Two Views of Russian Romances
Sunday, May 02, 2010
The Russian art song genre known as the Romance is sometimes called "Russia's blues,” because of its emotional intensity and dark undercurrents. Add to that a complicated language, vocally demanding writing, and a somewhat introspective cast, and it’s no wonder many Western singers shy away from this music. Thankfully, there are two operatic stars bringing fresh attention to the under-explored genre.
This week’s Full Rotation showcases two albums dedicated to the Russian Romance. Russian soprano Anna Netrebko and pianist Daniel Barenboim serve up a program of songs by Rimsky-Korsakov and Tchaikovsky on In the Still of the Night. And baritone Dmitri Hvorostovsky joins pianist Ivari Ilja in a diverse collection of songs based on the poetry of Alexander Pushkin on Pushkin Romances.
Returning to the stage after giving birth to a son in 2008, Netrebko is at her most vocally lustrous in this live recital from the Salzburg Festival in August 2009. While the romances vary greatly in style and feeling, she seems temperamentally more connected to the passionate, confessional Tchaikovsky songs than the atmospheric Rimsky-Korsakov settings. Nevertheless, she sculpts all of the material with great care. Highlights include Rimsky-Korsakov’s delightfully exotic "Captivated by the rose, the nightingale;” Tchaikovsky’s “Amidst Gloomy Days,” a short but impassioned song from his final year; and the popular “Serenade,” also by Tchaikovsky.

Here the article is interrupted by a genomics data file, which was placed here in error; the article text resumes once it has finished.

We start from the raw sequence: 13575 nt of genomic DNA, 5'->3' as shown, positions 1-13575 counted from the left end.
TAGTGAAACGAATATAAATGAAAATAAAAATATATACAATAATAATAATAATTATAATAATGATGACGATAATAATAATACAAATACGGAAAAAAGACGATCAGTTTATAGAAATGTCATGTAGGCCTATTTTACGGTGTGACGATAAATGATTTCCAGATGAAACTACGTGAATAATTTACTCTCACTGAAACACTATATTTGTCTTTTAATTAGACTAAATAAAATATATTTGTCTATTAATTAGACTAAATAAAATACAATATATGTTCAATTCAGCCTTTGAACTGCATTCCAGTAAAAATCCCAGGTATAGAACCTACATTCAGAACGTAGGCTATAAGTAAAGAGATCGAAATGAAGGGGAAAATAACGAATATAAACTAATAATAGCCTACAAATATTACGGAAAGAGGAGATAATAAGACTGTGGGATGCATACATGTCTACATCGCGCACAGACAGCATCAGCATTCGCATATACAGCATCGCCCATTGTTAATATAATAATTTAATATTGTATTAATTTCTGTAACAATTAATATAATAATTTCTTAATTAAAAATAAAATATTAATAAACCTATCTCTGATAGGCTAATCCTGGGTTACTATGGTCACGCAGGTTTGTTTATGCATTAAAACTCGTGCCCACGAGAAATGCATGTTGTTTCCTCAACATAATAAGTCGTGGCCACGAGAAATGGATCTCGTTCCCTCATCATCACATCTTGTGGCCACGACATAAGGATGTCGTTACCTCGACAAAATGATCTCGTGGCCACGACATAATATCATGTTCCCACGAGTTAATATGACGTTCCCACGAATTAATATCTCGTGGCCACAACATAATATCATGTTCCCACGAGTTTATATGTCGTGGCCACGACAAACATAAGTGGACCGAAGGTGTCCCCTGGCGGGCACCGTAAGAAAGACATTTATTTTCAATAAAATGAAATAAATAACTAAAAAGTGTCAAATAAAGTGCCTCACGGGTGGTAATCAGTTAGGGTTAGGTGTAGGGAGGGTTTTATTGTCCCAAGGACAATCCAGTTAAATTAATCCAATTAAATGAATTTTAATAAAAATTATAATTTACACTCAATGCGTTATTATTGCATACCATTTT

Hvorostovsky casts a wider net than Netrebko with songs by Borodin, Cui, Glinka, and Rachmaninoff, as well as lesser-known figures like Georgi Sviridov and Alexander Dargomyzhskiy. All of the seventeen songs are settings of Pushkin, who was the go-to poet for composers of the late 19th century. Hvorostovsky has the liquid timbre characteristic of Russian baritones, which particularly shines in simple strophic numbers like Glinka’s “I Recall a Wonderful Moment,” and Cui’s ardent “I loved you,” as well as more complex dramatic monologues like Medtner’s “To a Dreamer” and Rachmaninoff’s languorous “Don’t Sing to Me, Fair Maiden.”
Netrebko and Hvorostovsky both take on two Rimsky-Korsakov songs in their respective albums: “On the Hills of George” and “The Clouds Begin to Scatter." As to who sings better, it's a bit like asking: Pepsi or Coke. Both are accomplished singers in their vocal prime with a strong personal connection to this music.
In the Still of Night
Anna Netrebko, soprano
Daniel Barenboim, piano
Available on Arkivmusic.com
Dmitri Hvorostovsky, baritone
Ivari Ilja, piano
Released on May 25, 2010